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Pride and Prejudice

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It was a crisp cold fall day. At 8:40 a.m., I waited in front of the school on morning bus duty. Eduardo, one of the 5th grade safety patrols, walked down the sidewalk with his clipboard and stopwatch, ready to note the bus arrival times. He stopped in front of me, smiled, and pulled his neon green safety patrol belt out of his jacket. “Look!”

My eyes locked on the gold-colored safety patrol badge on his belt. I was instantly transported back in time 40 years to a high-ceilinged gritty green elementary classroom in Indianapolis, and the memory of my younger brother Mark.

The announcement came over the ceiling PA system on Friday afternoon:

“The gold badge will be worn next week by (long pause) Mark Reasoner.”

Applause from the classrooms and glances my way—he was my brother after all, and he had won it again. In our large K-8 elementary school, two boys (girls were not allowed to be patrols) earned the gold badge every week. They had to show exemplary behavior and responsibility on their patrol posts. To those of us not privileged or male enough to be patrols, it was a big mystery, sort of like a lodge membership.

When Eduardo shyly asked me the next day why I was so impressed by his gold badge, I told him about the memory of my “little brother” and what an honor earning the gold badge had been for him. Eduardo asked, “Did you ever earn the gold badge?”

I tried hard to keep the scorn out of my voice as I said, “Girls were not allowed to be patrols.” I could see the puzzlement in his face — and the questions: You were young? Teachers have brothers? Girls couldn’t be patrols?

I observed Eduardo’s quiet pride as he showed the badge to other teachers, and I took pride in his joy and his shy pleasure. Eduardo came to our school in the 1st grade, fresh from Mexico and didn't speak or understand one word of English. He is now in the 5th grade gifted/talented classroom, the patrol captain, a trombone player, a star Lab Lunch participant and one of the most responsible and friendly children in this school.

Later, I asked my brother Mark what the gold badge meant to him as a child. Now 53 and living in Florida, Mark works in the computer software field doing training as a national consultant. An avid bicyclist, he racks up miles and miles every week on the flat roads of northern Florida. He had much to say about the feelings that earning the gold badge still engender in him. He wrote:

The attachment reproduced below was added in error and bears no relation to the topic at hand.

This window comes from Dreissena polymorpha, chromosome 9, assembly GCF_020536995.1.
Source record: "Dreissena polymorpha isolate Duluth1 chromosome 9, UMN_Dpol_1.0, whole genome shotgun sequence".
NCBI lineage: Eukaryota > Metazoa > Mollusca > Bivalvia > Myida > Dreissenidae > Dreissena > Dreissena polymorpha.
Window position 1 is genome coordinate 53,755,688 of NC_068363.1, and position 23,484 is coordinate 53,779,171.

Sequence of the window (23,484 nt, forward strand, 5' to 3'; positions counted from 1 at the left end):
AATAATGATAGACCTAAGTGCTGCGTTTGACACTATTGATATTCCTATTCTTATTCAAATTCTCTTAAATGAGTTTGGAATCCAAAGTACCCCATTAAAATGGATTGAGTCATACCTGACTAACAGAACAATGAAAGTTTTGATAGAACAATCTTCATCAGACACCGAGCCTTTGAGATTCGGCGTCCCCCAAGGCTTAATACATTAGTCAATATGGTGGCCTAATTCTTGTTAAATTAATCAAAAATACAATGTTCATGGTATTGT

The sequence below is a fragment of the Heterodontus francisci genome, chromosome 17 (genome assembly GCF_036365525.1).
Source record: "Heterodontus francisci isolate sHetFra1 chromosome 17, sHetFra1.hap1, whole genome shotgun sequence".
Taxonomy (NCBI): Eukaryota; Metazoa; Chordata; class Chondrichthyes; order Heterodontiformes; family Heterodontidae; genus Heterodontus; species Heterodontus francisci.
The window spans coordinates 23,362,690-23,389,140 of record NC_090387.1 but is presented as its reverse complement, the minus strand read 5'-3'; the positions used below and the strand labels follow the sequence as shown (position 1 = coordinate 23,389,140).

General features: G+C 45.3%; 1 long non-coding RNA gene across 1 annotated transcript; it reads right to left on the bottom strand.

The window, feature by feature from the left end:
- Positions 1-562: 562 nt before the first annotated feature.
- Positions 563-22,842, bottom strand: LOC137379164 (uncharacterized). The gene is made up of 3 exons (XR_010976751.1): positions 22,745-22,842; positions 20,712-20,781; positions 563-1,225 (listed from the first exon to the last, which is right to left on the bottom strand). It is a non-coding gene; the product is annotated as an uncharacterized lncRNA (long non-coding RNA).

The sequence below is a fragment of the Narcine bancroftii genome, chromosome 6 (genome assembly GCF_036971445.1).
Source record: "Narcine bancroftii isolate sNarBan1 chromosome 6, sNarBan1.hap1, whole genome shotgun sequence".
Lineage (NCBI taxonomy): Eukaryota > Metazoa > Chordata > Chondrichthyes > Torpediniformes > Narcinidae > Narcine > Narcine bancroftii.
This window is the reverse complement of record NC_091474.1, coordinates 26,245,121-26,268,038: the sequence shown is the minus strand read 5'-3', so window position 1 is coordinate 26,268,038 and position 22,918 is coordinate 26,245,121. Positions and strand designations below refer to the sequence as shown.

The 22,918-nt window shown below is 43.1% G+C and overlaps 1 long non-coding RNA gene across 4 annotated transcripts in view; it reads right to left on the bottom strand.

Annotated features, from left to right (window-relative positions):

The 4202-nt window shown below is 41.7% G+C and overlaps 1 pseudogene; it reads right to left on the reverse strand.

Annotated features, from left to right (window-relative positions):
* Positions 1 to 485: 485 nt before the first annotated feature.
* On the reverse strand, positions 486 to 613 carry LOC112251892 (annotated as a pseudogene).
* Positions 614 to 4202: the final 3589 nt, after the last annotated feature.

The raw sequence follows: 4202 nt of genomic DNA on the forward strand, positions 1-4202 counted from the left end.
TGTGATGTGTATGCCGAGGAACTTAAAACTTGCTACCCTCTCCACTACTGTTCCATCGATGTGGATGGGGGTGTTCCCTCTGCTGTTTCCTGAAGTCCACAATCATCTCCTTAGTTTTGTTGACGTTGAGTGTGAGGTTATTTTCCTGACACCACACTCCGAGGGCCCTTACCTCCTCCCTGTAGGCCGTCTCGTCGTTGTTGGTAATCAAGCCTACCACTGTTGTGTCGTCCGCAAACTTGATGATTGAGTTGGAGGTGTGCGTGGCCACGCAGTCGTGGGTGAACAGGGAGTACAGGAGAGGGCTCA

Your student Eduardo indeed has reason to be proud. Back in the day, those on the school safety patrol were special. We had extra responsibility and with it went extra privileges. We got to leave school early and had a valid excuse for being a few minutes late. It was great.

The coolest part was that the principal announced your name over the PA on Friday afternoon with the end-of-the-week announcements. You got to go to the principal’s office, get a handshake and the badge, and then walk out early with your patrol colleagues to your corner post feeling “oh so important.” It was the one time you really enjoyed being called to the principal's office.

I think I had the badge for about 40% of my time on the safety patrol. I can even remember a few times when I forgot to turn it back on Friday morning and ran to the office on Friday afternoon before the announcements, only to be told “Don’t worry. You got it again.” One teacher told me they were going to retire the badge when I went to high school.

Congratulate Eduardo for me. Safety patrols are vastly under-rated on the scale of cool in schools.

To me, Eduardo is the personification of the immigration questions facing my local area and our nation today. He and his family live in a small apartment, and he and his sister qualify for free lunch. But his family cares deeply about his education and his behavior, and they support him in all that he does in school.

I don’t know if they are here in the U.S. legally, and I really don’t care. He is a very intelligent young man who has a bright future, and who has all of the characteristics and values that pundits describe as “American.” He is honest, hardworking, kind, thrifty, and goal-driven. He deserves to get a good education, and he will make a huge contribution to this country.

Many legislators in my town, my commonwealth, and the U.S. Congress are determined to stop the immigration of people who are not fluent in English. But I see this as a people issue—an issue about the individual hard-working families and children who are trying to make better lives. We cannot afford to put barriers in the way of children whose parents have made the choice to come here, even though they may have not come through regular channels.

Just as our country realized years ago that slavery was morally wrong, and much later, that women deserved equal voting rights and representation (and the opportunity to serve on safety patrol), we must recognize and value and encourage full participation and biculturalism by our newest residents. We can’t afford to lose the contributions and the potential of other Eduardos.

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